To: MIT.EDU!witchhunt Date: Wed, 7 Dec 1994 14:32:08 -0500 Charges Dropped, Michaels Blame
From: romulus.ehs.uiuc.edu!saul.cis.upenn.edu!pjf (Peter Freyd)
Date: Wed, 7 Dec 1994 14:32:08 -0500
Charges Dropped, Michaels Blames Child Abuse
`Panic' for Imprisonment
By JEFFREY GOLD, Associated Press Writer
NEWARK, N.J. (AP) -- More than a decade after she was accused of
playing ``nude pileup'' with her students at a day care center and
spreading peanut butter and jelly on their genitals, Margaret Kelly
Michaels believes she is finally free, but forever defamed.
Her reputation has been ``irreparably harmed,'' Michaels said
Friday, less than two hours after the Essex County prosecutor dropped
over 100 child abuse charges against her.
``There's always going to be someone who doubts whether I'm a decent
and honorable person. You can never get that back,'' said Michaels,
32, who served five years of a 47-year term before an appellate court
overturned her 1988 conviction on 115 counts of sexual abuse involving
19 children, aged 3 to 5.
``These charges were patently ridiculous and impossible to have
occurred,'' Michaels said. ``The fact that so many people, including
the press and many others, either didn't question them or bought them
whole cloth, is a cause of great anger.''
But she also thanked several journalists for exposing what her
lawyer called ``egregious investigative abuses'' by the prosecutor's
office, and noted that the appeals court and the state Supreme Court
ultimately agreed with that view.
Michaels, a Pittsburgh native, believes the whole ordeal stemmed
from a climate in the 1980s that suspected widespread child abuse.
The case began in April 1985, four days after Michaels left Wee Care
Nursery Center in Maplewood. A child having his temperature taken
rectally by a doctor's aide said, ``This is what my teacher does to me
``Who can guess what's in a 3-year-old's mind?'' Michaels
said. ``From all accounts it was a very innocent statement, (but) in
the panic of that time, in the mid-80s when a child-abuse panic was
building, I think that innocent statement was taken greatly out of
When the charges against Michaels came out two months later --
eventually there were 235 counts -- the nation had already been
exposed to similar allegations against a mother and son who operated
the McMartin Preschool day care center in the Los Angeles suburb of
The case against Peggy McMartin Buckey and Raymond Buckey, charged
with 52 felony counts in 1983, become the nation's longest and most
expensive criminal trial. Mrs. Buckey was acquitted in 1990, and
charges against her son were dropped after juries at two trials
acquitted him of some counts and became deadlocked on others.
Essex County Prosecutor Clifford J. Minor, who was not in office
when Michaels was indicted, cited post-verdict rulings as a key factor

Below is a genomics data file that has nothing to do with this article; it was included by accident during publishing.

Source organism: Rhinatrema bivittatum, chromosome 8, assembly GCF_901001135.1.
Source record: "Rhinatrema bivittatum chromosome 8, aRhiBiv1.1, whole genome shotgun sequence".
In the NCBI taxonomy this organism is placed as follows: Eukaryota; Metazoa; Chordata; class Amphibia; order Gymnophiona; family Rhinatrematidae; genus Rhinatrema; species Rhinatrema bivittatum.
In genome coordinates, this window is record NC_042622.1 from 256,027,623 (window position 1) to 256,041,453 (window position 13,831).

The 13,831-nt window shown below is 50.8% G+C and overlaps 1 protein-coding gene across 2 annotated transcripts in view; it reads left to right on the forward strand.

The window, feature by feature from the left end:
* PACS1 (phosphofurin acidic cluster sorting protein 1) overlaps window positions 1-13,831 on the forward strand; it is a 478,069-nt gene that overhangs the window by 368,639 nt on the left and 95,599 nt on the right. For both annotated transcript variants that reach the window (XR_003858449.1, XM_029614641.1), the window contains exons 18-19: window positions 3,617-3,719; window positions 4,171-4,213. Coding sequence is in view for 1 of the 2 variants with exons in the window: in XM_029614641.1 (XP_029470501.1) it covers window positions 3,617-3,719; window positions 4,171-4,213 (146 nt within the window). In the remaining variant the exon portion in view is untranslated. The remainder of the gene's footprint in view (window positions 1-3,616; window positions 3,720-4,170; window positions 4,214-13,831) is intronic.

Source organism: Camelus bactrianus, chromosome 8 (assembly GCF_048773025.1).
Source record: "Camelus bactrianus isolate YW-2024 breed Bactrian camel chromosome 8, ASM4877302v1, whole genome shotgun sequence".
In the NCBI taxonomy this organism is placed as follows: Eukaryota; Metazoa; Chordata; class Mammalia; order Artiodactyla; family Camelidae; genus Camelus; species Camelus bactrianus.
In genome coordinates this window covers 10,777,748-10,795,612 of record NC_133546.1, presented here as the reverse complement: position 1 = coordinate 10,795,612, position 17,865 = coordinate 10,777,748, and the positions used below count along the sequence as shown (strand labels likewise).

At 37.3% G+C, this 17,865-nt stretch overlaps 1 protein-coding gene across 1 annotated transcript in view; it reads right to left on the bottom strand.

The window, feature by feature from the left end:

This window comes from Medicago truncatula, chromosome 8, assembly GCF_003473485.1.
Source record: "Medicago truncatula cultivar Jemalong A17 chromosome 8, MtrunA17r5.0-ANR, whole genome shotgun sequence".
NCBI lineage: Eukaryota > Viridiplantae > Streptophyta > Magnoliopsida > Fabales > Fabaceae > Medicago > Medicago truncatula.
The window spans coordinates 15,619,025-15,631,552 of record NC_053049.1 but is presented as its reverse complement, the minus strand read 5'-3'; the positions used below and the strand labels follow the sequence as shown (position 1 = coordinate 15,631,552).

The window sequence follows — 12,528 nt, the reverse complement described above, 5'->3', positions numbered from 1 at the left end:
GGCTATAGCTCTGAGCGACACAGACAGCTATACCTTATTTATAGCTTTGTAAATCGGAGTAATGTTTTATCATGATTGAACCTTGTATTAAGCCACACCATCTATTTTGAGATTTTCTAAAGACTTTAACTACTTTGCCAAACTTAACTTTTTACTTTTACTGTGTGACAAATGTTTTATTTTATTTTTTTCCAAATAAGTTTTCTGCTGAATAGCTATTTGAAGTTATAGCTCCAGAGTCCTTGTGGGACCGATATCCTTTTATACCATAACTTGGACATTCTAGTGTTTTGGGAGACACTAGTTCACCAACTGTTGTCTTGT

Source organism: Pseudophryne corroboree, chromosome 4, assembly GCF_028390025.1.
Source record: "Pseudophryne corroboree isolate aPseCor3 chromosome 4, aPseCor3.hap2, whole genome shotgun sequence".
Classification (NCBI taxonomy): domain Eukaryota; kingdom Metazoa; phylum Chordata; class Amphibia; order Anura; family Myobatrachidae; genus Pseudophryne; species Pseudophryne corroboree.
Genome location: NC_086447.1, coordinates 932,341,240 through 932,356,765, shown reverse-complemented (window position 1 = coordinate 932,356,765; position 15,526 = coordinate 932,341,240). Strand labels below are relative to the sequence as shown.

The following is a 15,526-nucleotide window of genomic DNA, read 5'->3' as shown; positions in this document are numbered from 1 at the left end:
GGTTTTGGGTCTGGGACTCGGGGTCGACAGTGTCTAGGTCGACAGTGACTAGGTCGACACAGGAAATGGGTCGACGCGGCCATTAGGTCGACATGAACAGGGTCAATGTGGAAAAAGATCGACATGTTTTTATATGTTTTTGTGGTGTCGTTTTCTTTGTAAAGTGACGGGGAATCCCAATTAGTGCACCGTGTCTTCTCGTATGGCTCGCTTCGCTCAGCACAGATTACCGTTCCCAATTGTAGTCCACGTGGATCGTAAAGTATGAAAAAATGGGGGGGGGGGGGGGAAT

in dropping the case.
The Supreme Court decision required a pre-trial hearing to determine
whether the memories of the children were tainted because there was
``a substantial likelihood that the evidence derived from them
(interviews) is unreliable.''
At the hearing Friday in which a state judge dismissed the charges,
Deputy First Assistant Prosecutor John S. Redden said some witnesses
from the first trial are now unavailable and some children and parents
refused to participate in a new trial.
The withdrawal ``should not be construed as any adverse reflection
upon the veracity of the victim children or their parents,'' Minor
said in a prepared statement. He refused to make himself available for
Michaels said she hasn't considered whether to pursue wrongful
prosecution charges. She wants to spend time with family and fiance
Jay Romano, finish writing a book about her ``personal odyssey,'' get
married and have children.
``I hope and pray to make the rest of my life as remarkable and
productive and is it can be. And hopefully, maybe, it will turn out
that I will be able to do much more good than the so-called aspiring
actress I was as a 23-year-old,'' Michaels said.
``I feel great pity for those that still believe it, that have given
their time and energy and years to an impossible fabrication, and I
can only pray that they will be able to come to grips with reality and
get on with their lives,'' Michaels said.
Her lawyer, Alan L. Zegas, declined to comment on whether
prosecutor's investigators should be sanctioned, but asserted tape
recordings show that probers promised rewards to alleged victims and
played one child off another.
``They were feeding them information that they wanted to hear,'' he
said. As a result the state Supreme Court imposed standards that
maintain children can't be asked ``highly suggestive, leading
questions,'' he said.
``Because the children's minds were so tainted by investigative
abuse, we're never going to know what the truth is,'' Zegas said.
The tapes are sealed. Romano, a lawyer and freelance journalist who
lives in Rutherford with Michaels, said anyone wishing copies of the
33,000-page trial transcript must pay to have all names expunged.
Messages left with several parents of children that were interviewed
were not returned.
Michaels said she has emerged with wisdom, and will use love and
``positive energy'' to build her life.
She said she met Romano shortly after her release from prison when
he came to interview her for an article.
``He ended up turning the tape-recorder off and saying, `I really
can't write a story about you because I believe you,''' Michaels
They became friends, and then fell in love, she said.
E-Mail Fredric L. Rice / The Skeptic Tank